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Drying wood in the oven???

Post in 'The Hearth Room - Wood Stoves and Fireplaces' started by barrettdp, Jan 18, 2011.

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  1. Dune

    Dune Minister of Fire

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    Use your woodstove as a de-humidifier. Stack as much firewood in the stove room as posible. Keep it a few feet from the stove. Buy a pallet of bio-bricks and burn them. There are many threads on bio-bricks. Use the search feature. Have patience with the wood. It will dry inside due to the heat and low humidity. A couple weeks or more. Never seen a turkey in the oven burst into flames.

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  2. Battenkiller

    Battenkiller Minister of Fire

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    We speak fluent glass here. Well, my wife does, I only dabble with the stuff... just because it's playing with fire and all. It's funny how often we hear that. I think I even remember my chemistry professor telling us that when we were studying crystal structure. We once bought some antique poured glass panels, and the guy was showing my wife how it was thicker at the bottom because it slowly "melted" over the years. How he knew which end was up when it was glazed into the window frame I'll never know.

    Of course, in this place, we have no problem getting it to flow at slightly higher than room temperature....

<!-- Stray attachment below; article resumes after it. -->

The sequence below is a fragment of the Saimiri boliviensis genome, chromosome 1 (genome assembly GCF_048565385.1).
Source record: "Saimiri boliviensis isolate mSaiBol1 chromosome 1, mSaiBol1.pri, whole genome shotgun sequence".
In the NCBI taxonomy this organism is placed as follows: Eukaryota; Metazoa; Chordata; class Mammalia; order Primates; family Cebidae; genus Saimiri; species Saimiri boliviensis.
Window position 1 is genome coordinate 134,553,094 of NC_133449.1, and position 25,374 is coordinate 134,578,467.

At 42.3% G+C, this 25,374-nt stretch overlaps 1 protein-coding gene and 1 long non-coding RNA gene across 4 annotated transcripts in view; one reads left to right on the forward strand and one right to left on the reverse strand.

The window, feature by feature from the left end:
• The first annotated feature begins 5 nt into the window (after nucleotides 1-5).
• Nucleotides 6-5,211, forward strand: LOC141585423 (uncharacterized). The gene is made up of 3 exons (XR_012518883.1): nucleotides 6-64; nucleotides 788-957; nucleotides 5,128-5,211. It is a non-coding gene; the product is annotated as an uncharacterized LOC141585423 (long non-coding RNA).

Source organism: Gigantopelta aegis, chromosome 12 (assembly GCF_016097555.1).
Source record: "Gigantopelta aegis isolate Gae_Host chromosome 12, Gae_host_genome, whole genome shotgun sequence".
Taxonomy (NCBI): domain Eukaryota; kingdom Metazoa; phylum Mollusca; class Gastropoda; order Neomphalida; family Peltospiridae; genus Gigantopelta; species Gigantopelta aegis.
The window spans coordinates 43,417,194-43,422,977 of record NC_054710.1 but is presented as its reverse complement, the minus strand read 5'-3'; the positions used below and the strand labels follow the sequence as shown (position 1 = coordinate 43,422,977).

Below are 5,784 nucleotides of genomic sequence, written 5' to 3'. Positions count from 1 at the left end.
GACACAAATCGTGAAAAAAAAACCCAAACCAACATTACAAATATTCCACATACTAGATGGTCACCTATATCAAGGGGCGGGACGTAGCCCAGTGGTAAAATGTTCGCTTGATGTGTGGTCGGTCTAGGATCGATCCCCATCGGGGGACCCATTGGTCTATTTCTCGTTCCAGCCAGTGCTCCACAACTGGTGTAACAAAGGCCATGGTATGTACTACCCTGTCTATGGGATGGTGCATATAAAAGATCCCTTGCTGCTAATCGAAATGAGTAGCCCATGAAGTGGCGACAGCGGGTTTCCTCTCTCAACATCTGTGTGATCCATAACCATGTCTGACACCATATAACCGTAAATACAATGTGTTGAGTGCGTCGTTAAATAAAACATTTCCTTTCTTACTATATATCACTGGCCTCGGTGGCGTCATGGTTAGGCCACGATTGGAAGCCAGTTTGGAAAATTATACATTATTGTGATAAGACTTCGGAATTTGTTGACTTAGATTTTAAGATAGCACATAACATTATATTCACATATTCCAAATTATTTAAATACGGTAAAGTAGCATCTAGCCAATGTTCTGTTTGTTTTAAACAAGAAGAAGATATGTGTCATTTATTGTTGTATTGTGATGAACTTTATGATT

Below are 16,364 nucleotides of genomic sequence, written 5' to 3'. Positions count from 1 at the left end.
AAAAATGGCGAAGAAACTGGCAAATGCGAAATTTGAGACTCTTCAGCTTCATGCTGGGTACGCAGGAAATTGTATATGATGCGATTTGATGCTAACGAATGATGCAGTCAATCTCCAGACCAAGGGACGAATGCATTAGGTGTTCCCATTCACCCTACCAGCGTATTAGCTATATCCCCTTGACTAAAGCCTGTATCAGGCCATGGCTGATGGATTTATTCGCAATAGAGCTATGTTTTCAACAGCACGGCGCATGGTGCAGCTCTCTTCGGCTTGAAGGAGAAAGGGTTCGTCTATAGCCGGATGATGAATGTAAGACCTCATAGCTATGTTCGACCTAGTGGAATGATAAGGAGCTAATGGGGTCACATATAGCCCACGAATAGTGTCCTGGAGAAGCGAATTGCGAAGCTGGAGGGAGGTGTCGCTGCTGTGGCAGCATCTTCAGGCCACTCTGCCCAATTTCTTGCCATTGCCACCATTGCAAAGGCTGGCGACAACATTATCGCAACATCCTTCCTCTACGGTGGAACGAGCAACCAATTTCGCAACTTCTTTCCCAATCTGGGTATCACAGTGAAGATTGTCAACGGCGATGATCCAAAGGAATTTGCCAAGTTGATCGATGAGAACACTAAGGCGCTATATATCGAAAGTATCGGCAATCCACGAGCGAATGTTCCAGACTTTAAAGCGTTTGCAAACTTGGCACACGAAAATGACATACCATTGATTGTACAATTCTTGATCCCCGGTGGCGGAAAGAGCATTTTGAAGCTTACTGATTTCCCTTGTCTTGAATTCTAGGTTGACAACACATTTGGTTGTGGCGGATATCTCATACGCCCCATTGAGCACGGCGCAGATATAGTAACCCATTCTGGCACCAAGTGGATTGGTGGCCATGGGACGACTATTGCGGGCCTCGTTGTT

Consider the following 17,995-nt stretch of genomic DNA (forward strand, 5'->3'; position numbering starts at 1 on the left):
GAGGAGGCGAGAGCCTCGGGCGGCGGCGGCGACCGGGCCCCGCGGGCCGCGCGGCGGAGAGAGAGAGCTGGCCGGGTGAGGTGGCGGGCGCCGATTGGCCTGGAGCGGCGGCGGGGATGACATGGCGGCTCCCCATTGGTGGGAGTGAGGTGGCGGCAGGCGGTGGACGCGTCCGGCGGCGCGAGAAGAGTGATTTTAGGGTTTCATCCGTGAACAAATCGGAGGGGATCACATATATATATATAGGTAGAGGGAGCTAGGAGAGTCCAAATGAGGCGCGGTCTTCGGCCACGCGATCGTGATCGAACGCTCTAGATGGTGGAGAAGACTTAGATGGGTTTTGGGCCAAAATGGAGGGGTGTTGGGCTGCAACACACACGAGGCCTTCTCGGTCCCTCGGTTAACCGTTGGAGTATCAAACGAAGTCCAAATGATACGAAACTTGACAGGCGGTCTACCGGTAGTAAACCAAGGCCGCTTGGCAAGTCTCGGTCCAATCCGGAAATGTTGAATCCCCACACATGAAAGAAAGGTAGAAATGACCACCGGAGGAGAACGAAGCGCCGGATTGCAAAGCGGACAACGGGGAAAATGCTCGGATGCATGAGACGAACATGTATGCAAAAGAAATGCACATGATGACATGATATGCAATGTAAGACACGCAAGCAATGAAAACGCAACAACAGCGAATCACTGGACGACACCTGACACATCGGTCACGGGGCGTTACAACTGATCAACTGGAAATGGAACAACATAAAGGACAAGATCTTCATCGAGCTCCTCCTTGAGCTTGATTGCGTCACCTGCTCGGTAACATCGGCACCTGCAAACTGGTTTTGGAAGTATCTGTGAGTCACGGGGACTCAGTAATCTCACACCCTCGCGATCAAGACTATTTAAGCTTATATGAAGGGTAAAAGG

[​IMG]
  3. jlove1974

    jlove1974 Member

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    If you do this, make sure you use Hickory, Apple, or a similar wood. Put in oven at around 270 degrees.
    Wet wood thoroughly before putting into oven. Add desired white meat. Smoke til done ;)
  4. logger

    logger Minister of Fire

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    Didn't get it. Ill send you one and see if that works, but my inbox is empty.
  5. Rachel Porter

    Rachel Porter New Member

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    Wow, talk about unsolicited rudeness. I've been trying to figure out how to quickly dry firewood and so far, all the responses I have found have been: 1) "It needs to dry for a year" (I understand that is how you're SUPPOSED to do it, but this is obviously not what I am asking about) or 2) "What a stupid idea, city folk etc etc"

    I'd like to point out that in order to be a "city person" you must be resourceful, creative, and brave enough to try new things. City people do not do things a certain way just because that's how generations of family members have done them, and unlike some "country folk", are not incapable of imagining new ways to get things done. Before you're rude to someone who doesn't know how to start a fire (because there are, actually, higher callings than fire starting) try to have some compassion. It takes all kinds.
  6. begreen

    begreen Mooderator Staff Member

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    Welcome Rachel. You are responding to a 2+ year old thread. This is a common topic which has many other threads on it. In an urban environment your best bet is going to be bring the wood indoors and if possible have a fan blow across it. Wood that has been in the house in boxes or rubbermaid containers will dry out considerably faster in a warm ventilated space. If you have a good axe or splitting maul, splitting the larger splits and rounds in half will accelerate their drying. I would not try using the oven to do this. If you can set up the wood as stacks with a fan blowing through them it will be fairly effective and safer.